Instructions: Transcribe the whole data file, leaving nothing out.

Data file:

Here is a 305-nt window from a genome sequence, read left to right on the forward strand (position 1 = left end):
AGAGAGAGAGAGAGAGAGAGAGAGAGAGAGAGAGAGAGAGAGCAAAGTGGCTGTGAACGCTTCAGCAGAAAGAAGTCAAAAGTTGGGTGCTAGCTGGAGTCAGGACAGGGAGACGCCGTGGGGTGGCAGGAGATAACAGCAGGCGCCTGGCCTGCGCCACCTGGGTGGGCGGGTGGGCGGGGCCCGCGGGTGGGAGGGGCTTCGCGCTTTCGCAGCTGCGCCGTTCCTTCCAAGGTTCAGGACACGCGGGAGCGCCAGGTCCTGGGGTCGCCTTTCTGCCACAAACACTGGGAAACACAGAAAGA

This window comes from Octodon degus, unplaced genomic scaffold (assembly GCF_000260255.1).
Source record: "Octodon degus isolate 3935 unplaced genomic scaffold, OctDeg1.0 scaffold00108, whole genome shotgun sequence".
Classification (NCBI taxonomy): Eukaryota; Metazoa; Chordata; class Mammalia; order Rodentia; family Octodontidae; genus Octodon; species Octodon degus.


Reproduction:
Here is a 305-nt window from a genome sequence, read left to right on the forward strand (position 1 = left end):
AGAGAGAGAGAGAGAGAGAGAGAGAGAGAGAGAGAGAGAGAGCAAAGTGGCTGTGAACGCTTCAGCAGAAAGAAGTCAAAAGTTGGGTGCTAGCTGGAGTCAGGACAGGGAGACGCCGTGGGGTGGCAGGAGATAACAGCAGGCGCCTGGCCTGCGCCACCTGGGTGGGCGGGTGGGCGGGGCCCGCGGGTGGGAGGGGCTTCGCGCTTTCGCAGCTGCGCCGTTCCTTCCAAGGTTCAGGACACGCGGGAGCGCCAGGTCCTGGGGTCGCCTTTCTGCCACAAACACTGGGAAACACAGAAAGA

This window comes from Octodon degus, unplaced genomic scaffold (assembly GCF_000260255.1).
Source record: "Octodon degus isolate 3935 unplaced genomic scaffold, OctDeg1.0 scaffold00108, whole genome shotgun sequence".
Classification (NCBI taxonomy): Eukaryota; Metazoa; Chordata; class Mammalia; order Rodentia; family Octodontidae; genus Octodon; species Octodon degus.